Craig Torres and Dawn Kopecki – “Democrats Seek to Add Subprime Relief to Paulson’s Rescue Plan”

Democrats Seek to Add Subprime Relief to Paulson’s Rescue Plan

Craig Torres and Dawn Kopecki | September 20, 2008

U.S. Treasury Secretary Henry Paulson is sending a financial-rescue plan worth about $700 billion to Congress as Democrats prepare to turn it into a vehicle to help people with high-cost mortgages stay in their homes.

The Treasury will run the program to take on illiquid mortgage-related debt, with the Federal Reserve consulting on its design, officials said. Treasury aides are spending the weekend with congressional staff to negotiate a compromise that the House and Senate can vote on next week.

Paulson, Fed Chairman Ben S. Bernanke and other regulators are eager to stop a contagion of credit risk that has toppled three financial giants and forced one into a merger as capital flight began to squeeze Wall Street. Democrats are indicating they want to target relief for households by restructuring loans of struggling borrowers.

“We’re going to be buying up a lot of mortgage paper,” said House Financial Services Committee Chairman Barney Frank, a Massachusetts Democrat. “Between Fannie Mae and Freddie now owned by the federal government and the mortgage paper we’ll be acquiring here” and the Federal Deposit Insurance Corp. running failed bank IndyMac Bancorp Inc., “we should now be able substantially to reduce foreclosures,” he said.

Frank said the Treasury was due to present the plan to lawmakers late yesterday.

$800 Billion

The program may be worth about $800 billion, split into $50 billion tranches, said four people briefed on drafts of the Treasury’s proposal who spoke on condition of anonymity because details haven’t been finalized. The funds, which would last for at least two years, will likely accept mortgage-backed securities and collateralized debt obligations, they said.

The Treasury plans to hire asset managers to purchase the assets through so-called reverse auctions, seeking the lowest prices, one of the people said. Congress will need to raise the limit for the federal debt to allow the government to borrow enough to fund the program, the person said.

Republicans warned against turning the bailout into an agenda.

“Congress and the administration must keep this plan as simple and straightforward as possible,” said John Boehner, the leading Republican in the House. “Loading it up to score political points or fit a partisan agenda will only delay the economic stability that families, seniors, and small businesses deserve.”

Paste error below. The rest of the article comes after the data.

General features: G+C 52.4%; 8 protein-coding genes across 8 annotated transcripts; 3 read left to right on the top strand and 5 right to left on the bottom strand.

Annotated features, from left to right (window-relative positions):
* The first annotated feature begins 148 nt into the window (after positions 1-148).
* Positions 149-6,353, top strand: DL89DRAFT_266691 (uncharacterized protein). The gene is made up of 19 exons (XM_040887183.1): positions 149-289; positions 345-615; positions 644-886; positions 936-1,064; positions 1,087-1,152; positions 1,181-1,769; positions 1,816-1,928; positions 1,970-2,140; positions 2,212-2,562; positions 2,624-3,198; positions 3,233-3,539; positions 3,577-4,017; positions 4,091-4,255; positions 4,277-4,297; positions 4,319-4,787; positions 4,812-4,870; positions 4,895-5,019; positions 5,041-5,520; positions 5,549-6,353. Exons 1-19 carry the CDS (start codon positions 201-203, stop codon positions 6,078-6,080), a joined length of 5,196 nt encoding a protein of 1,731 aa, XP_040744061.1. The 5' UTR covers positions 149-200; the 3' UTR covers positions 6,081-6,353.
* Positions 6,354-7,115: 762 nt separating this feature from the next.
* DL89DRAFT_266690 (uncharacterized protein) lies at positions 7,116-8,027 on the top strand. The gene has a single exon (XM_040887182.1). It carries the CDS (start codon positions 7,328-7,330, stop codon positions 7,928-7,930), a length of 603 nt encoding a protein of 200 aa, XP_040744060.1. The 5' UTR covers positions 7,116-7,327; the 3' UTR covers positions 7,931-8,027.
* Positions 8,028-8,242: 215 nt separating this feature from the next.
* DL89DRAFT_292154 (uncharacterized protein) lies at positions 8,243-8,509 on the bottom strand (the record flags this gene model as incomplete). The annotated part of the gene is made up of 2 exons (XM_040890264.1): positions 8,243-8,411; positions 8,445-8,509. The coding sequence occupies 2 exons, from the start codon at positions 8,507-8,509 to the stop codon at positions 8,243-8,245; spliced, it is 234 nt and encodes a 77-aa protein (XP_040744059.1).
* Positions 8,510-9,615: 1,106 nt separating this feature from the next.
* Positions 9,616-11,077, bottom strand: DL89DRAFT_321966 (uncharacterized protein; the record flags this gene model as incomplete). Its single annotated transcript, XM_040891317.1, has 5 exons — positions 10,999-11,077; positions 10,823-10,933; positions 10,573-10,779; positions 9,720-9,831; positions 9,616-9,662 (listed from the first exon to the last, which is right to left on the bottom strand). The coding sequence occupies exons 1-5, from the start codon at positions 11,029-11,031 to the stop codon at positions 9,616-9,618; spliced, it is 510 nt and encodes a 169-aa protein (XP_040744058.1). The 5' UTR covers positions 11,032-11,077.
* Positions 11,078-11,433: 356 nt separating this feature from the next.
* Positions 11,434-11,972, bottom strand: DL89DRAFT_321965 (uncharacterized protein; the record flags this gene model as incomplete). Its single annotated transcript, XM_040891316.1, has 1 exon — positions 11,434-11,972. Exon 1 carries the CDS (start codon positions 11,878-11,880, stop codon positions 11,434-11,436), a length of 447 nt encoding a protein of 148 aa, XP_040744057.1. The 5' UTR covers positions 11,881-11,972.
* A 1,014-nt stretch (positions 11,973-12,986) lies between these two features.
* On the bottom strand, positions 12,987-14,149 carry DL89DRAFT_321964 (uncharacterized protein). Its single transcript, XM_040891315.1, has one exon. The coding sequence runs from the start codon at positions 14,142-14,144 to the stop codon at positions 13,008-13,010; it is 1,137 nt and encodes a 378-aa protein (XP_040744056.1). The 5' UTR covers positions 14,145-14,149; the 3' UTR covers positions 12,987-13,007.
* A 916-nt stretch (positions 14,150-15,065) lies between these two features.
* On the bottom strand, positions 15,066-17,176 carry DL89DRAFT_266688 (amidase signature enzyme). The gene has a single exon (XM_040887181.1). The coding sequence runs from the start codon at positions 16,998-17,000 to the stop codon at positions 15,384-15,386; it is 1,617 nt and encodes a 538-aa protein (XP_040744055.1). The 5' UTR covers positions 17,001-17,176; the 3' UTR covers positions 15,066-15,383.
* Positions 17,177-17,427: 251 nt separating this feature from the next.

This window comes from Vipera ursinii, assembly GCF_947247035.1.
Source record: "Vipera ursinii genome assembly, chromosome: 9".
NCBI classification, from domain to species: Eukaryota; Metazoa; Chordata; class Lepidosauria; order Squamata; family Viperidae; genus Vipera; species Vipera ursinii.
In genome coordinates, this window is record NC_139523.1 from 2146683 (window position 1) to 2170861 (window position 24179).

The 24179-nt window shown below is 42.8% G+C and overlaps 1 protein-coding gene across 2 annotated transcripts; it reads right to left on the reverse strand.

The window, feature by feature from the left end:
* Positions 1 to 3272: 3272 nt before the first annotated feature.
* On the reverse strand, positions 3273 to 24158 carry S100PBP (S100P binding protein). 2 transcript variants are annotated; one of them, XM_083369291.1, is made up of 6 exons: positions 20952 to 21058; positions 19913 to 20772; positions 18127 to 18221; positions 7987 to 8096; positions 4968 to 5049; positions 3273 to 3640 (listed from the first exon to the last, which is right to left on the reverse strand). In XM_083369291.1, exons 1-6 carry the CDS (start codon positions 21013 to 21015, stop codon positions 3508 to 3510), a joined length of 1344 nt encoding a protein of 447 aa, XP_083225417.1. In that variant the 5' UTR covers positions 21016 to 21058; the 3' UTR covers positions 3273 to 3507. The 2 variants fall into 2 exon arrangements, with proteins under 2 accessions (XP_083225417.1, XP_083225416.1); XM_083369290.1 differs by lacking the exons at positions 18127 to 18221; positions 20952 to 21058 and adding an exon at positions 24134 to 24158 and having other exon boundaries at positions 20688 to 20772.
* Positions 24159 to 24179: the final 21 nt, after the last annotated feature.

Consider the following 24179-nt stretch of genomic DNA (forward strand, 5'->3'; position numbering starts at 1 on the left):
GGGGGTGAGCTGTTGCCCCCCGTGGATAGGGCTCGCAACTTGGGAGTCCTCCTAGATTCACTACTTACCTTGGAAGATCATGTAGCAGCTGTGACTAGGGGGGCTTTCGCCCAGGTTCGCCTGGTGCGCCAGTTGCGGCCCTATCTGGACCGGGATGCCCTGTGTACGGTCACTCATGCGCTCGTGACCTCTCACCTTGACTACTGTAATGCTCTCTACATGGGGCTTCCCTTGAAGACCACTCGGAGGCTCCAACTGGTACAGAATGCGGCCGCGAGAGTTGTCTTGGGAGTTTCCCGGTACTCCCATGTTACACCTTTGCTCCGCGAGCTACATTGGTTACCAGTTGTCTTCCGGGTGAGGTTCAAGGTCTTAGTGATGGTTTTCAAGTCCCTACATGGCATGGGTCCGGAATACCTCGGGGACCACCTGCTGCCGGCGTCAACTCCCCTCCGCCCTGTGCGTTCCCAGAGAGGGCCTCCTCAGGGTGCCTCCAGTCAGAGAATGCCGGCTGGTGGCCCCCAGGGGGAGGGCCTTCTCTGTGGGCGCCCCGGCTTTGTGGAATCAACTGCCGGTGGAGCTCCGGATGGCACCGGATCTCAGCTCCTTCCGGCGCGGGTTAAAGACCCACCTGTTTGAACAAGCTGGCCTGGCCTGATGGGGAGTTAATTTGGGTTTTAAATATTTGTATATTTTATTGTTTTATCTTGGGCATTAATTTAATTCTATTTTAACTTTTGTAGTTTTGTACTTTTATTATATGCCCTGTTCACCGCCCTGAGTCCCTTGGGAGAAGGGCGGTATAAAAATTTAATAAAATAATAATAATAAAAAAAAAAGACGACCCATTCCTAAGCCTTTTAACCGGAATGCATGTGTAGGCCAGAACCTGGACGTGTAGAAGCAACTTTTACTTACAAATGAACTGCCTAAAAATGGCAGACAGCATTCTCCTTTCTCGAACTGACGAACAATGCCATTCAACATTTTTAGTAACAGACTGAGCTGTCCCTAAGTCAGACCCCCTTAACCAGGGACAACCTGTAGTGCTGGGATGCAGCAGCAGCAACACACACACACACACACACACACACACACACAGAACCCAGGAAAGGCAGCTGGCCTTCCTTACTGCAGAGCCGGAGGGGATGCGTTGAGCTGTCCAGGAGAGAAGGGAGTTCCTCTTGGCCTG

Last Resort

The Treasury is stepping up as the buyer of last resort for mortgage-linked assets that few other financial institutions in the world want to buy. To avoid giving a direct subsidy to Wall Street, officials must structure the fund so taxpayers either get fees, a high rate of interest, or some participation in the full recovery of the assets.

“Illiquid assets are choking off the flow of credit that is so vitally important to our economy,” Paulson said yesterday at a press conference in Washington. “As illiquid mortgage assets block the system, the clogging of our financial markets has the potential to have significant effects on our financial system and our economy.”

Senator Richard Shelby, an Alabama Republican who has advocated that markets should be allowed to penalize bad bets, warned that bailout could saddle taxpayers with large debts.

“This could be the biggest bailout in the history of the country and could ultimately cost $500 billion to $1 trillion,” Shelby, the ranking Republican on the Senate Banking Committee, said in a Bloomberg Television interview yesterday. “Congress is not going to rubber stamp something.”

Delinquencies Soar

Nearly one-in-10 American mortgages is delinquent or in foreclosure. The government would be buying debt backstopped by the U.S. home values that have been falling in value for eight consecutive quarters, according to the S&P Case-Shiller U.S. Home Price Index.

Senator Christopher Dodd, the Banking Committee chairman, said the plan’s framers should consider the full debt load of U.S. consumers, possibly including credit cards.

“We” have “got some strong concerns about what’s included here,” said Dodd, a Connecticut Democrat. “They haven’t limited this conversation exclusively to residential mortgages. So I know that other securitized debt is also going to be considered.”

Investors are unlikely to tolerate partisan wrangling and brinksmanship. U.S. stocks surged in the biggest two-day global rally in history as talk of the plan began to circulate Sept. 18.

The House will pass legislation to implement the plan by the end of next week, and the Senate will act soon after, Frank said yesterday in an interview on Bloomberg Television’s “Political Capital with Al Hunt.”

Stimulus Spending

The temporary plan is likely to include a “second stimulus” proposal with infrastructure funds, low-income energy aid and Medicaid assistance, Frank said. Congress will begin weighing broad regulation of hedge funds, private-equity firms and investment banks when it reconvenes next year, he said.

Frank, in a separate C-Span interview, said he expects Wall Street executives to give up pay and other perks in exchange for the federal intervention.

Officials devising the plan “need to make sure that they keep that hard-headed approach so that people are not profiting off this,” said Martin Baily, who was chairman of the Council of Economic Advisers under Democratic President Bill Clinton.

“To some extent that’s unavoidable,” said Baily, now a senior fellow at the Brookings Institution in Washington. “Anytime you do something like this you have the problem of bailing people out and creating moral hazard. That’s the reason why you hold your nose. But it’s better than the alternative.”

Published in: on September 21, 2008 at 11:07 AM  Leave a Comment  

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